The question on everyone's mind today is are the markets overheated? The big disconnect between main street and Dalal street is a hot topic on various online forums and is trending on the investing rooms of the Clubhouse app as well.
While the bulls of not only Dalal Street but also of Wall Street keep talking about how their party is just getting started and we are on the cusp of a multi-year bull run. The bears flash warning signs that capitulation is just around the corner.
As a neutral stock market observer, who has always believed that the 'trend is my friend', I give a patient hearing to both camps and don't disagree with either. After all, being a sales guy, I've also been taught that the first rule of sales is always agree.
That said, as an investor who has blown his trading account on a few occasions in the past, I do believe that keeping an eye on certain indicators is always good. It was in the autumn of 2018 that I attended a value investing workshop in Bangalore. This was licensed by Mary Buffet, who is Warren Buffet's former daughter-in-law and of course covered a lot of his philosophy of value investing. Mary, while she was married to Peter had an active interest in investing and decided to start courses with licensees around the world.
Let’s apply some of these investing principles to the Indian market. Again just a disclaimer this is just my opinion and I'm not a SEBI registered investment adviser, so do check with your financial planner before doing anything in the markets.
Stock Market to GDP Ratio
So let's first take a look at the 'Stock Market to GDP Ratio'; this ratio is sometimes referred to as the Buffet indicator. It is a good way to check if the market is overvalued or undervalued compared to its past historical average.
If the indicator reads below 75, I feel there is tremendous value in the market and it's undervalued. Normally, a number between 75 and 90 scores as fair, while 90 and above could indicate signs of being overvalued.
As recently, as on June 4, 2021, the Indian markets hit a number of 115 percent, the highest since 2008. Subsequently, the number has cooled a little, and as of today, this number stands at 104. I did pull that number on an online site but I do think that would be relatively accurate. Do check once at your end as well. This ratio is calculated by dividing the total stock market capitalisation by the gross domestic product of the country and multiplying it by 100. So an easy calculation to do at your end. It's not a commonly used indicator by many investors but always good to keep an eye on.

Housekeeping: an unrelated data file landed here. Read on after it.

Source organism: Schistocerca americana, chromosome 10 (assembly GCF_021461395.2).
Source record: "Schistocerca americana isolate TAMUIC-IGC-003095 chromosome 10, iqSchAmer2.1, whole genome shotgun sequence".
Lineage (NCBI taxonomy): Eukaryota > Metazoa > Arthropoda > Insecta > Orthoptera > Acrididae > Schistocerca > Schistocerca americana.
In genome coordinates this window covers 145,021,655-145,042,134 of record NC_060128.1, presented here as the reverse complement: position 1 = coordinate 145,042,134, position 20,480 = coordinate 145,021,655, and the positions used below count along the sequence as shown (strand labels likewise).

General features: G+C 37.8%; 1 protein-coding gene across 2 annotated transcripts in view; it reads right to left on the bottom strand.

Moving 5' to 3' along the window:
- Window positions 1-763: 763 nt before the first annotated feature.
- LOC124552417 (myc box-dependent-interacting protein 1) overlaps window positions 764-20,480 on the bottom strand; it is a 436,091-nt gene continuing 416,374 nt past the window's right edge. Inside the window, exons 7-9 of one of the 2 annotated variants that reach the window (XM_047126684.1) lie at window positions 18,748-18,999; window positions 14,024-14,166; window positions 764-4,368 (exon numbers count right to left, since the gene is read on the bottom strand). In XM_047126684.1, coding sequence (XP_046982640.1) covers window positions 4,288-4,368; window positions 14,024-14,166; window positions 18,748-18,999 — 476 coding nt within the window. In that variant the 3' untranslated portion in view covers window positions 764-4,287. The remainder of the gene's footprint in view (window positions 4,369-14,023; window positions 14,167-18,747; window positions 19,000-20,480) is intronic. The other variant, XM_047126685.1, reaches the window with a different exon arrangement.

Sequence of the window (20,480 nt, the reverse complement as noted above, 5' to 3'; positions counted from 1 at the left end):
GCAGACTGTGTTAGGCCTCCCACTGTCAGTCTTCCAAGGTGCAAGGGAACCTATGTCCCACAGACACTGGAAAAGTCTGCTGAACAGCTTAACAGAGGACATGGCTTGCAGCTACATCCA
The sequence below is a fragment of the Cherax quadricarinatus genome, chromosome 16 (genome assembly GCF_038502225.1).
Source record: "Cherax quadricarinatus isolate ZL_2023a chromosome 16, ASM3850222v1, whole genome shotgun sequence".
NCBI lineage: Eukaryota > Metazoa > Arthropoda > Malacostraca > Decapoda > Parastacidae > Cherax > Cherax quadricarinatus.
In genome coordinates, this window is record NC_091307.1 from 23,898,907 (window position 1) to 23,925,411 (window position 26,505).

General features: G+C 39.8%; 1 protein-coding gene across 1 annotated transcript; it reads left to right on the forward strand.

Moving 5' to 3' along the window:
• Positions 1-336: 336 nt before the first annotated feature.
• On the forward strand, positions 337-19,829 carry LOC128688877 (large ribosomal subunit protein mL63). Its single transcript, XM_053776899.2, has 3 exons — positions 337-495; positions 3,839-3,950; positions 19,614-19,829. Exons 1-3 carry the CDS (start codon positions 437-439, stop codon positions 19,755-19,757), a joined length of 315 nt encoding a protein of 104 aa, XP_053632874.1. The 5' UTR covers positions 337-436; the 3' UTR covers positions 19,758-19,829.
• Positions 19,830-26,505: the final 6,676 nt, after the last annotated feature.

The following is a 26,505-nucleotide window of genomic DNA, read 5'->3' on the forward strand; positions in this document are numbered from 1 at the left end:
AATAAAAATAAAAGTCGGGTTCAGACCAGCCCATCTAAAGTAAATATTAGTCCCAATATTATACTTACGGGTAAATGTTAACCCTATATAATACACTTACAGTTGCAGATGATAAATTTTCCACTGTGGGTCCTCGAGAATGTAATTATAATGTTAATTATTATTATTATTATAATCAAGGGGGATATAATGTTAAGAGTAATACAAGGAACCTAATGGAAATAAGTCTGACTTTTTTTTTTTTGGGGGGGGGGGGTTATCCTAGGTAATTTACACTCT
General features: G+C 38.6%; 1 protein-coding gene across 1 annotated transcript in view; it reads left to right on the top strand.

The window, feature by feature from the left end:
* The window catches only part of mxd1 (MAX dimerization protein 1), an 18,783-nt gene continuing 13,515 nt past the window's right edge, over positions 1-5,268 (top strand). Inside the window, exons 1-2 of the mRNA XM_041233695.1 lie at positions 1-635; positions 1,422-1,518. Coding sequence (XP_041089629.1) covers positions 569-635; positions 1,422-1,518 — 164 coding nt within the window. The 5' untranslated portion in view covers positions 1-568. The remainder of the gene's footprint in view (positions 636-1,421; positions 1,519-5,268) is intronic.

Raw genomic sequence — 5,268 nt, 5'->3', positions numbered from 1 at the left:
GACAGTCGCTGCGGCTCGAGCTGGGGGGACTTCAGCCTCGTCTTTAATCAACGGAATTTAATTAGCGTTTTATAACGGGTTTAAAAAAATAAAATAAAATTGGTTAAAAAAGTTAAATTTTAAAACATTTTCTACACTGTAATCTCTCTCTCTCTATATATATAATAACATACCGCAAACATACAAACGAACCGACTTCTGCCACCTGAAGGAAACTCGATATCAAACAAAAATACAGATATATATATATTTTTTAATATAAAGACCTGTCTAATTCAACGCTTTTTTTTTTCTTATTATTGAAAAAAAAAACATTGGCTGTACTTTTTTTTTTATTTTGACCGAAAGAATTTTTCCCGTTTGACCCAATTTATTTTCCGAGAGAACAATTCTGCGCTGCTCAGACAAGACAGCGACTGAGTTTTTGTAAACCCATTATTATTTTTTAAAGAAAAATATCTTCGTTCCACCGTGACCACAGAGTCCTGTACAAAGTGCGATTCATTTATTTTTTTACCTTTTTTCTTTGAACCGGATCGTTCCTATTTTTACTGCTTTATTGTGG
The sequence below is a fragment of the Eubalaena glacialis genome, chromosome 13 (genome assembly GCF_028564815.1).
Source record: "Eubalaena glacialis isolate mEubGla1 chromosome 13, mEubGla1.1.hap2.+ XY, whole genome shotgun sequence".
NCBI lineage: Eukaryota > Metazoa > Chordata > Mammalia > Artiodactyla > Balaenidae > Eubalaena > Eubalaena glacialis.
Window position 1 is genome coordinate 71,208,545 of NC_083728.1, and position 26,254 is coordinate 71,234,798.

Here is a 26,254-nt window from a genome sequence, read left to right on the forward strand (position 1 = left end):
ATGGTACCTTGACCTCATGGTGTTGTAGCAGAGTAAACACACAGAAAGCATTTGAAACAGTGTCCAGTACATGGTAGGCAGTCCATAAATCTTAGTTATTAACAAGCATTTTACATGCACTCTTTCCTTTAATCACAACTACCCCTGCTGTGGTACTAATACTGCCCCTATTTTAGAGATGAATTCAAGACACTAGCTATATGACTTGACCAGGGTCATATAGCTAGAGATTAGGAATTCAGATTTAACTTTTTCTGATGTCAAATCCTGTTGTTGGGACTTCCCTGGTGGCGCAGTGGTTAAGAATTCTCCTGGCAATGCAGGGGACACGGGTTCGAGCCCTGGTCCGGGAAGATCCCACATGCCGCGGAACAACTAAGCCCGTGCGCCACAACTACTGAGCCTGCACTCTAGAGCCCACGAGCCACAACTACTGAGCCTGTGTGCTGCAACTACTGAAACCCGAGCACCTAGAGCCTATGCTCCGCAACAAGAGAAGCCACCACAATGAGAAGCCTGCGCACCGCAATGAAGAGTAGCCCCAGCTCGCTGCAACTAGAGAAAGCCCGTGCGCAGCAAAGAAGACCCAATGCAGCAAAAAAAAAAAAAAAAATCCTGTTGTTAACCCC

While the above ratio is for gauging the stock market as a whole, let's take a look at two ratios that you can look at for individual stocks.
Price to Book Value per share
The calculation of price to book value per share is quite simple and all you need is access to the company's current share price and their latest balance sheet.
The price to book value is calculated by dividing the current price of the share by the book value per share. In case you want to calculate the book value per share, you do that by dividing the book value by the number of shares floating in the market.
Traditionally, a good price to book value in a market used to be 3 and below. Today, you'll probably find it hard to find a share with that number, taking an example of Tesla in the US, which is probably a little above 25, Facebook may be trading with a number closer to 10.
Now, this variable also has some limitations and many experts will tell you that this has to be seen in conjunction with many other factors before deciding your strategy.
The last ratio I want to write about is the Price-to-Earnings ratio or the P/E Ratio. As a new investor in the market several decades ago, I was always told to keep an eye on this number and was often told that anything more than 10 is expensive. Subsequently, with the technology companies coming in and ruling the roost, 10 just seems like a woefully conservative number. That said, let's look at how to calculate this number as well, it will be calculated by taking the current share price and dividing it by the EPS or earnings per share.
Again, taking an example of some global companies, Facebook currently has a PE ratio of 29 and Tesla has one of 624! I usually do still look at the PE ratio of a stock and compare that with the PE ratio of the Nifty. The Nifty PE ratio was up over 40 till just two months ago and has now cooled down to below 30. Still high, some would say but on the flip side, a post-pandemic consumption boom in India could change everything.Disclaimer: The views and investment tips expressed by investment expert on Moneycontrol.com are his own and not that of the website or its management. Moneycontrol.com advises users to check with certified experts before taking any investment decisions.